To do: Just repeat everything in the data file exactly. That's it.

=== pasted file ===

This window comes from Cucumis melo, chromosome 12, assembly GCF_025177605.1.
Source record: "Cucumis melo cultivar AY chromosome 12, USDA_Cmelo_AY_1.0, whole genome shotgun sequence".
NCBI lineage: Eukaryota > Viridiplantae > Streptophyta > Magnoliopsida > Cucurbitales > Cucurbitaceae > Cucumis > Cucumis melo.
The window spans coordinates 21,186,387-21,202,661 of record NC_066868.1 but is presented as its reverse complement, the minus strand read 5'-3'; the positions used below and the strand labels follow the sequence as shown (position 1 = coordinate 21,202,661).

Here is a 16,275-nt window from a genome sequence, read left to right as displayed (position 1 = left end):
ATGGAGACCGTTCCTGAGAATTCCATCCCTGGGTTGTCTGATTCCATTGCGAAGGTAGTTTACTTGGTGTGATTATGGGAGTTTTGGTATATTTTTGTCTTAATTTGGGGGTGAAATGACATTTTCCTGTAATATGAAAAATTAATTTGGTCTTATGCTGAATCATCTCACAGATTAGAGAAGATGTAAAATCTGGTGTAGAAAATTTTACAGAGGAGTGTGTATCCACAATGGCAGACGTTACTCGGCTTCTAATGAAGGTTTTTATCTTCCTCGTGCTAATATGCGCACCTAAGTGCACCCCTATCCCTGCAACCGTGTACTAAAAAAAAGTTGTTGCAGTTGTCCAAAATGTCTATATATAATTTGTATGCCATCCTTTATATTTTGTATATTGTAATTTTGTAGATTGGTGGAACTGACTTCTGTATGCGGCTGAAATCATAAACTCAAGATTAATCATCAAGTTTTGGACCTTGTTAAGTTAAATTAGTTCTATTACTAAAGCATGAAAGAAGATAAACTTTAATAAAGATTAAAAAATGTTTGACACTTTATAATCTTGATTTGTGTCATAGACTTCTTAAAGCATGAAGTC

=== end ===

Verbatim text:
This window comes from Cucumis melo, chromosome 12, assembly GCF_025177605.1.
Source record: "Cucumis melo cultivar AY chromosome 12, USDA_Cmelo_AY_1.0, whole genome shotgun sequence".
NCBI lineage: Eukaryota > Viridiplantae > Streptophyta > Magnoliopsida > Cucurbitales > Cucurbitaceae > Cucumis > Cucumis melo.
The window spans coordinates 21,186,387-21,202,661 of record NC_066868.1 but is presented as its reverse complement, the minus strand read 5'-3'; the positions used below and the strand labels follow the sequence as shown (position 1 = coordinate 21,202,661).

Here is a 16,275-nt window from a genome sequence, read left to right as displayed (position 1 = left end):
ATGGAGACCGTTCCTGAGAATTCCATCCCTGGGTTGTCTGATTCCATTGCGAAGGTAGTTTACTTGGTGTGATTATGGGAGTTTTGGTATATTTTTGTCTTAATTTGGGGGTGAAATGACATTTTCCTGTAATATGAAAAATTAATTTGGTCTTATGCTGAATCATCTCACAGATTAGAGAAGATGTAAAATCTGGTGTAGAAAATTTTACAGAGGAGTGTGTATCCACAATGGCAGACGTTACTCGGCTTCTAATGAAGGTTTTTATCTTCCTCGTGCTAATATGCGCACCTAAGTGCACCCCTATCCCTGCAACCGTGTACTAAAAAAAAGTTGTTGCAGTTGTCCAAAATGTCTATATATAATTTGTATGCCATCCTTTATATTTTGTATATTGTAATTTTGTAGATTGGTGGAACTGACTTCTGTATGCGGCTGAAATCATAAACTCAAGATTAATCATCAAGTTTTGGACCTTGTTAAGTTAAATTAGTTCTATTACTAAAGCATGAAAGAAGATAAACTTTAATAAAGATTAAAAAATGTTTGACACTTTATAATCTTGATTTGTGTCATAGACTTCTTAAAGCATGAAGTC